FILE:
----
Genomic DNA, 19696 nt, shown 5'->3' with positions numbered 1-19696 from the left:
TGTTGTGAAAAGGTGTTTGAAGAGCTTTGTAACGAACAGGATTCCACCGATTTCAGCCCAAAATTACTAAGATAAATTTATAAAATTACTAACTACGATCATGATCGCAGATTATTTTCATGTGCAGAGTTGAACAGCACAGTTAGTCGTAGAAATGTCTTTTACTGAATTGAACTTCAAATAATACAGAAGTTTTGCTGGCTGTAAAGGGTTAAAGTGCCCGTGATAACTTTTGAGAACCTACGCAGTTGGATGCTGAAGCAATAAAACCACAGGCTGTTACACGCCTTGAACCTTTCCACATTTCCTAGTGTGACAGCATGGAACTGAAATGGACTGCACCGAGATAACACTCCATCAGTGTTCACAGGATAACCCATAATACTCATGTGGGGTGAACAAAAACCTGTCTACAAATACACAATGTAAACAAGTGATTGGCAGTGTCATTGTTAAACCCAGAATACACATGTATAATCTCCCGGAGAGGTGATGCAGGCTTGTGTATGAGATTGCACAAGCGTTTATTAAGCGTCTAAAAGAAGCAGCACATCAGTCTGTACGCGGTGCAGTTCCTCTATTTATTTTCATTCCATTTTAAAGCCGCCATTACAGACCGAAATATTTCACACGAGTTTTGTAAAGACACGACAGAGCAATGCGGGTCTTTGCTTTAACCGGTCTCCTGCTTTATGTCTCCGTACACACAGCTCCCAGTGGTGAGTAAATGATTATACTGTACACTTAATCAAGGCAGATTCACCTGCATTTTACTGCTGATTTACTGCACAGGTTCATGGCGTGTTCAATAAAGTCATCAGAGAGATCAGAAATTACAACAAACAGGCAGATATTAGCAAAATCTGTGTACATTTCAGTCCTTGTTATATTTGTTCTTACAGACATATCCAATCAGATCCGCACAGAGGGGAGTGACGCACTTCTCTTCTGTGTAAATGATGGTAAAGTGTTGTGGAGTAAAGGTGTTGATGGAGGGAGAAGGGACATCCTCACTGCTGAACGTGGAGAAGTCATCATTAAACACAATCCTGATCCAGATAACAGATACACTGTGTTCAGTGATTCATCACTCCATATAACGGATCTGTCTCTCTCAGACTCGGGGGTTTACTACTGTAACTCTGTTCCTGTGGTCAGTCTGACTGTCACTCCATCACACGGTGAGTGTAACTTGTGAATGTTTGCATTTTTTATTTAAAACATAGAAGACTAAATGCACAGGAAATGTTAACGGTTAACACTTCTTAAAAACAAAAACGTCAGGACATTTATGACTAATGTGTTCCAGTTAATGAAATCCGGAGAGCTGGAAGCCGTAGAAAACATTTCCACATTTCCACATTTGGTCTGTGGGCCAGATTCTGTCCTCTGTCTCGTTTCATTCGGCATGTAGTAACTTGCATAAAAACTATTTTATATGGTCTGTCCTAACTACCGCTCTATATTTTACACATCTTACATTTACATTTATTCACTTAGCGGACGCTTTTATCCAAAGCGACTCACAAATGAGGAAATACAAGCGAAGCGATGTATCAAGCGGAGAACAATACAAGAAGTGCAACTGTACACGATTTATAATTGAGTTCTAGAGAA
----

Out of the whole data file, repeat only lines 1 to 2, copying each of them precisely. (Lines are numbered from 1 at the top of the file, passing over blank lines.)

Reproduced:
Genomic DNA, 19696 nt, shown 5'->3' with positions numbered 1-19696 from the left:
TGTTGTGAAAAGGTGTTTGAAGAGCTTTGTAACGAACAGGATTCCACCGATTTCAGCCCAAAATTACTAAGATAAATTTATAAAATTACTAACTACGATCATGATCGCAGATTATTTTCATGTGCAGAGTTGAACAGCACAGTTAGTCGTAGAAATGTCTTTTACTGAATTGAACTTCAAATAATACAGAAGTTTTGCTGGCTGTAAAGGGTTAAAGTGCCCGTGATAACTTTTGAGAACCTACGCAGTTGGATGCTGAAGCAATAAAACCACAGGCTGTTACACGCCTTGAACCTTTCCACATTTCCTAGTGTGACAGCATGGAACTGAAATGGACTGCACCGAGATAACACTCCATCAGTGTTCACAGGATAACCCATAATACTCATGTGGGGTGAACAAAAACCTGTCTACAAATACACAATGTAAACAAGTGATTGGCAGTGTCATTGTTAAACCCAGAATACACATGTATAATCTCCCGGAGAGGTGATGCAGGCTTGTGTATGAGATTGCACAAGCGTTTATTAAGCGTCTAAAAGAAGCAGCACATCAGTCTGTACGCGGTGCAGTTCCTCTATTTATTTTCATTCCATTTTAAAGCCGCCATTACAGACCGAAATATTTCACACGAGTTTTGTAAAGACACGACAGAGCAATGCGGGTCTTTGCTTTAACCGGTCTCCTGCTTTATGTCTCCGTACACACAGCTCCCAGTGGTGAGTAAATGATTATACTGTACACTTAATCAAGGCAGATTCACCTGCATTTTACTGCTGATTTACTGCACAGGTTCATGGCGTGTTCAATAAAGTCATCAGAGAGATCAGAAATTACAACAAACAGGCAGATATTAGCAAAATCTGTGTACATTTCAGTCCTTGTTATATTTGTTCTTACAGACATATCCAATCAGATCCGCACAGAGGGGAGTGACGCACTTCTCTTCTGTGTAAATGATGGTAAAGTGTTGTGGAGTAAAGGTGTTGATGGAGGGAGAAGGGACATCCTCACTGCTGAACGTGGAGAAGTCATCATTAAACACAATCCTGATCCAGATAACAGATACACTGTGTTCAGTGATTCATCACTCCATATAACGGATCTGTCTCTCTCAGACTCGGGGGTTTACTACTGTAACTCTGTTCCTGTGGTCAGTCTGACTGTCACTCCATCACACGGTGAGTGTAACTTGTGAATGTTTGCATTTTTTATTTAAAACATAGAAGACTAAATGCACAGGAAATGTTAACGGTTAACACTTCTTAAAAACAAAAACGTCAGGACATTTATGACTAATGTGTTCCAGTTAATGAAATCCGGAGAGCTGGAAGCCGTAGAAAACATTTCCACATTTCCACATTTGGTCTGTGGGCCAGATTCTGTCCTCTGTCTCGTTTCATTCGGCATGTAGTAACTTGCATAAAAACTATTTTATATGGTCTGTCCTAACTACCGCTCTATATTTTACACATCTTACATTTACATTTATTCACTTAGCGGACGCTTTTATCCAAAGCGACTCACAAATGAGGAAATACAAGCGAAGCGATGTATCAAGCGGAGAACAATACAAGAAGTGCAACTGTACACGATTTATAATTGAGTTCTAGAGAA